You can save the module to any directory you choose, in this example, we will simply use the temp directory at the root of the C:\ drive.
Save-Module SqlServer -Path c:\temp\
Without PowerShellGet and PackageManagement
If you do not have access to the PowerShell Gallery modules (namely, PowerShellGet and PackageManagement), you can also download and save the SqlServer module manually by executing the following from PowerShell
Invoke-WebRequest -Uri powershellgallery.com/api/v2/package/sqlserver -Out c:\temp\sqlserver.zip
This will save a zip file to C:\temp\sqlserver.zip that you can extract and place in Documents\WindowsPowerShell\Modules\sqlserver or Program Files\WindowsPowerShell\Modules\sqlserver. This will allow SqlServer to autoload when one of its cmdlets is executed.
Deploying the SqlServer module
Once you have saved the SqlServer module from the PowerShell Gallery, you can now copy this new folder over to your instance of SQL Server that doesn’t have an internet connection.
When placing the module on a server, it will be best to place it in the C:\Program Files\WindowsPowerShell\Modules\ directory, since this will make it available to all users on the machine.
Note: When placing the module in Program Files, you may need to open Windows Explorer or Windows PowerShell, whichever you are using to perform the copy, as ‘Administrator’ in order to have rights to write the files into the directory.
Once you have placed the module in the directory, you can verify that PowerShell is able to see it using the following command:
Get-Module -ListAvailable -Name SQL*
Calling SqlServer Cmdlets
Starting with PowerShell 3.0 cmdlets can be called without explicitly importing their respective modules. This auto-import is a very useful feature, however this has the potential to cause issues on a machine that already has one or more versions of the SQLPS module already installed.
This is because, as we mentioned earlier, SqlServer is the successor to SQLPS which means both share many of the same command names.
Auto-importing depends on the order of the paths in $env:PSModulePath. The easiest way to avoid name conflicts is to simply include an explicit call to import the SqlServer module at the beginning of your script. Alternatively, if you have a PowerShell script that calls multiple child scripts, you could simply add #Requires -Modules SqlServer at the top of all of your scripts.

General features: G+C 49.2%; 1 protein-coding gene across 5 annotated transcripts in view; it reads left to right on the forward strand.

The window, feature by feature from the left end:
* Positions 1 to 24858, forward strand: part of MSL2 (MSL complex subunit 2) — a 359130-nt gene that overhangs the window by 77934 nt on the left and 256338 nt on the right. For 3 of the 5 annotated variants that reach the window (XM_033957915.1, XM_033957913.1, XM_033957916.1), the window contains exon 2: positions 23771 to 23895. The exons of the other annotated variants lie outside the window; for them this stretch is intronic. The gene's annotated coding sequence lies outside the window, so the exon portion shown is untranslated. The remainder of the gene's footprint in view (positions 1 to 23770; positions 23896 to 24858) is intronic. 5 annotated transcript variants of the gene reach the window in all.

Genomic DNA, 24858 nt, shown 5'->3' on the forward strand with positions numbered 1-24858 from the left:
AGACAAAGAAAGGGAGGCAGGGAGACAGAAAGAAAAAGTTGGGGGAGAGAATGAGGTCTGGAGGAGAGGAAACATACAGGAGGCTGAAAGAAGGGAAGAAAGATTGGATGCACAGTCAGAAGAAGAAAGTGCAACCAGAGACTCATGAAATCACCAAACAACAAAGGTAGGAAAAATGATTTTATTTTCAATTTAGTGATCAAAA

#Requires -Modules SqlServer
Doing this will prevent a scenario where, due to the order of locations in the $env:PSModulePath, the SQLPS version of the Invoke-SqlCmd cmdlet could be auto-loaded, instead of the SqlServer version of the Invoke-SqlCmd cmdlet, which has several new features & fixes.
Thanks to feedback from the community, navigation of the SQLServer Provider has been improved to include by default additional properties that Data Professionals find useful in their everyday work. Examples of these improvements can be found in the Databases, Tables, XEvent, & [Analysis Services] Dimensions, just to name a few.
(Improved navigation at the Database level)
(improved navigation at the Table level)
Now Includes SSAS Cmdlets
The original 11 cmdlets from the SQLASCMDLETS module are now included in the SqlServer module, as well as 2 new SSAS cmdlets that have been added.
In addition to the above improvements, the first iteration of the SqlServer module available in the PowerShell Gallery (21.0.17099) also brought 5 new cmdlets. Two of the cmdlets are for working with SSAS, and the other three new cmdlets are for working with Availability Groups.
The five new cmdlets are included below.
Invoke-ProcessASDatabase Invoke-ProcessTable Grant-SqlAvailabilityGroupCreateAnyDatabase Revoke-SqlAvailabilityGroupCreateAnyDatabase Set-SqlAvailabilityReplicaRoleToSecondary
Again, to find a list of all of the commands available in this new version of the SqlServer module simply run the following command.
Get-Command -Module SqlServer -CommandType Cmdlet | Out-GridView
We hope this has helped you get up to speed with downloading & deploying the SqlServer module from the PowerShell Gallery.
- Now that you have the SqlServer module loaded, check out how to use its cmdlets to INSERT data.
- Read up on the behavior of PSModulePath.
- Find out if any SQL Agent Jobs have failed in the last day, week, or month across all of your SQL Servers.
- Visit the SqlServer module on the PowerShell Gallery for the latest release notes.
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Article Last Updated: 2017-08-01